Run-on - in vitro transcription reaction
In vitro transcription reaction with 5 × 108 lysed plastids was carried out in a 100 μl volume by the method of Mullet and Klein  modified according to Zubo et al. . Transcription was performed for 10 min at 25°C in buffer containing 50 mM Tris-HCl, pH 8.0, 10 mM MgCl2, 0.2 mM CTP, GTP, ATP, 0.01 mM UTP, 50 μCi of [α-32P]-UTP (≈3000 Ci/mmol, Amersham, UK), 20 U of RNasin (Fermentas, Lithuania), and 10 mM β-mercaptoethanol. The reaction was stopped by the addition of an equal volume of stop buffer (50 mM Tris-HCl, pH 8.0, 25 mM EDTA, and 5% sarcosyl). [32P]-labeled transcripts were isolated from chloroplasts as described by Guadino and Pikaard . Reaction products were extracted twice with phenol/chloroform and once with chloroform. RNA was precipitated by an equal volume of isopropanol in the presence of 0.1 volume of 3 M sodium acetate, pH 6.0, and 20 μg of tRNA.
Blotting of plastid gene probes, their positions, and hybridization conditions in conventional run-on experiments were carried out as described in Zubo et al. . Radioactive signals of dot blot assays were detected and quantified using a Molecular Imager FX and the Quantity One software (Bio-Rad, USA). The results, termed 'relative transcription activity', of three independent biological with two technical replicates were analyzed and visualized using Microsoft Excel (see Figures 4, 5, and 6).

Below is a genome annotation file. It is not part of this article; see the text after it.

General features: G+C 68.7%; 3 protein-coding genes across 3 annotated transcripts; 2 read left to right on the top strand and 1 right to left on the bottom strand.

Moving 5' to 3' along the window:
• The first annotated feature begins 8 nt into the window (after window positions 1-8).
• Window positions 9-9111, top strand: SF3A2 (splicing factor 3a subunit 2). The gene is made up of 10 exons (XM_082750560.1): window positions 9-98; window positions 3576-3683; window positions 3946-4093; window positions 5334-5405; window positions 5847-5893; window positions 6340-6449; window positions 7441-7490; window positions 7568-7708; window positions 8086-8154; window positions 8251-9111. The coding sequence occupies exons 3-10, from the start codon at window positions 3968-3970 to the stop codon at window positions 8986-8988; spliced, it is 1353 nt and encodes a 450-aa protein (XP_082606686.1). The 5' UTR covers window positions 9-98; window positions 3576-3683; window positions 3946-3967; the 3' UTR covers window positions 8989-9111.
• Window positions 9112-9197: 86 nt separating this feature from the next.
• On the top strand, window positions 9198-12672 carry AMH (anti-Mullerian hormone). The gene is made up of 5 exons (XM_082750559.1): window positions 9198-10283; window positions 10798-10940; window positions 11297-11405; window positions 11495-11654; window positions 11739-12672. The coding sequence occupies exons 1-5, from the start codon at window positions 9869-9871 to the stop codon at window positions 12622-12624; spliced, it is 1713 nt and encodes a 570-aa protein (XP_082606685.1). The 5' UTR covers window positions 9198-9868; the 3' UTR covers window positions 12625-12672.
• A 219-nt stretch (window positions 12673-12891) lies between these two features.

RNAse protection reaction
The assay was performed according Sambrook et al. , however, with slight changes. Performed as control reactions, RNase protection assays contained 1 μg (rrn16) or 5 μg (psbA and rbcL) of chloroplast RNA and [32P]-UTP-labeled of the respective asRNA (about 3 × 105 cpm, MEGAscript T7 kit, Ambion), which were subsequently co-precipitated with ethanol, dissolved in 30 μl hybridization buffer (40 mM PIPES, pH 6.8, 1 mM EDTA, pH 8.0, 0.4 M NaCI, 80% deionized formamide), denatured (5 min 90°C), and incubated at 60°C over night. After adding 300 μl RNase digestion buffer (300 mM NaCl, 10 mM Tris-HCl, pH 7.4, 5 mM EDTA, pH 7.5) and 5 μl of a RNaseA/RNaseT1 Mix (Fermentas, Lithuania; 2 mg/ml of RNase A, 5000 U/ml of RNase T1), digestion of single-strand RNAs was performed by incubation at 30°C for 1 hour. The digestion was stopped by adding 20 μl of 10% SDS and 10 μl of 10 mg/ml proteinase K (Fermentas, Lithuania) and further incubation at 37°C for 30 min. The RNAs were treated with phenol/chloroform, ethanol precipitated in the presence of 20 μg of carrier yeast tRNA (Invitrogen), and resuspended in 10 μl of gel-loading buffer (95% deionized formamide, 0.025% bromophenol blue, 0.025% xylene cyanol, 5 mM EDTA, pH 8.0, 0.025% SDS). Protected RNA fragments were fractionated in 4% polyacrylamide/8 M urea gels in Tris-borate buffer, pH 7.7. After exposure, the gels were analyzed with a PhosphoImaging system and specific bands and signals quantified using the complementary software (Quantity One, BioRad). The results of three independent biological with two technical replicates were analyzed and visualized using Microsoft Excel.